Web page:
During Salmonella-induced gastroenteritis, mucosal inflammation creates a niche that favors the expansion of the pathogen population over the microbiota. Here, we show that Salmonella Typhimurium infection was accompanied by dysbiosis, decreased butyrate levels, and substantially elevated lactate levels in the gut lumen. Administration of a lactate dehydrogenase inhibitor blunted lactate production in germ-free mice, suggesting that lactate was predominantly of host origin. Depletion of butyrate-producing Clostridia, either through oral antibiotic treatment or as part of the pathogen-induced dysbiosis, triggered a switch in host cells from oxidative metabolism to lactate fermentation, increasing both lactate levels and Salmonella lactate utilization. Administration of tributyrin or a PPARγ agonist diminished host lactate production and abrogated the fitness advantage conferred on Salmonella by lactate utilization. We conclude that alterations of the gut microbiota, specifically a depletion of Clostridia, reprogram host metabolism to perform lactate fermentation, thus supporting Salmonella infection. Intestinal infection with Salmonella Typhimurium results in inflammation-induced dysbiosis. Gillis et al. demonstrate that depletion of commensal Clostridia reduces butyrate availability and subsequently alters host metabolism to produce lactate. Lactate oxidation by Salmonella enhances fitness in the gut and allows the pathogen to outcompete the microbiota.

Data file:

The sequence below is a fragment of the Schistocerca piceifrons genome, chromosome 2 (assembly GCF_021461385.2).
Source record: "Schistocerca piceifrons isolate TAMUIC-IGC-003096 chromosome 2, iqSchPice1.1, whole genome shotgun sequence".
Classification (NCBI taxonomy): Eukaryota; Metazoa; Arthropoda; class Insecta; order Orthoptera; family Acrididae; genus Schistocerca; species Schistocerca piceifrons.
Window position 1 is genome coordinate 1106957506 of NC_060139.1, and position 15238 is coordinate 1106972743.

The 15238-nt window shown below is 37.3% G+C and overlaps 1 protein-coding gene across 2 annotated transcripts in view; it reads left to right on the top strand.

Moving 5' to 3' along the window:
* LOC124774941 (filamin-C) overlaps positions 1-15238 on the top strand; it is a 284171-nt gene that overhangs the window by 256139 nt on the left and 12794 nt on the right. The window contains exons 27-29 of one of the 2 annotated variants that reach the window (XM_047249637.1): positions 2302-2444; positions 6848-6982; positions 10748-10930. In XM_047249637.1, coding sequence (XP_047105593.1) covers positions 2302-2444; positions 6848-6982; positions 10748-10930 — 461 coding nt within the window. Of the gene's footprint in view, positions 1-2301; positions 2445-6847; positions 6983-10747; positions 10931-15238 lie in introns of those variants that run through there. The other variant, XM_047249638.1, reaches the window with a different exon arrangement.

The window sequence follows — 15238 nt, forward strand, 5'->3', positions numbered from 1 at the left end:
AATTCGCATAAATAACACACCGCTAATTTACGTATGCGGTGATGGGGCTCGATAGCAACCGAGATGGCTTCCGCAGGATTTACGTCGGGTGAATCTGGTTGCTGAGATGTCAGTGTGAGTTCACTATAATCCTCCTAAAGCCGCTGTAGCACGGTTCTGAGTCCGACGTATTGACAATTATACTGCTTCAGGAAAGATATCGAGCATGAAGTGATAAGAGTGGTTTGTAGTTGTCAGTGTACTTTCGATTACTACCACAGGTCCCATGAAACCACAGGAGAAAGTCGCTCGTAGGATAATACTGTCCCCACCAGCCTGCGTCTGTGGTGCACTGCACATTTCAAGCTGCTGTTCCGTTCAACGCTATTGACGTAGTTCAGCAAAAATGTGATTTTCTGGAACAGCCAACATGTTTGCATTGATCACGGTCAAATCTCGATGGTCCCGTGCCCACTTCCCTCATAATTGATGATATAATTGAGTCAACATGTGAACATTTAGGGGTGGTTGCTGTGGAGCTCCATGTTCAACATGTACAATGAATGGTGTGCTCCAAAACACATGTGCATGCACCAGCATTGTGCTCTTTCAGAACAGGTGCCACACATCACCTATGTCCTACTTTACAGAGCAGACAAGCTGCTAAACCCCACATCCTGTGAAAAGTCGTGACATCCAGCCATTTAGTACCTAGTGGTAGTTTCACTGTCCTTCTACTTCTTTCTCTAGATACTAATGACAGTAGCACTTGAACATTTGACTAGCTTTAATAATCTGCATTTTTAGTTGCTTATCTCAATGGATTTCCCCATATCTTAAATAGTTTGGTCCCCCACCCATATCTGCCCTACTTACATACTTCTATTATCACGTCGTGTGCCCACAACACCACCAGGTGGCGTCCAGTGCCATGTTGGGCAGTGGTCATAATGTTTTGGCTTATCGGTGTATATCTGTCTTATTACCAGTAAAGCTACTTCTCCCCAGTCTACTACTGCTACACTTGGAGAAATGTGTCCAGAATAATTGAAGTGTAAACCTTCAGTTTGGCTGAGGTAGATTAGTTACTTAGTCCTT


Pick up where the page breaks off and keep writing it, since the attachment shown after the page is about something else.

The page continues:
- Gut microbiota
- Host metabolism during infection
- Host-microbe interaction
- Microbial metabolism
ASJC Scopus subject areas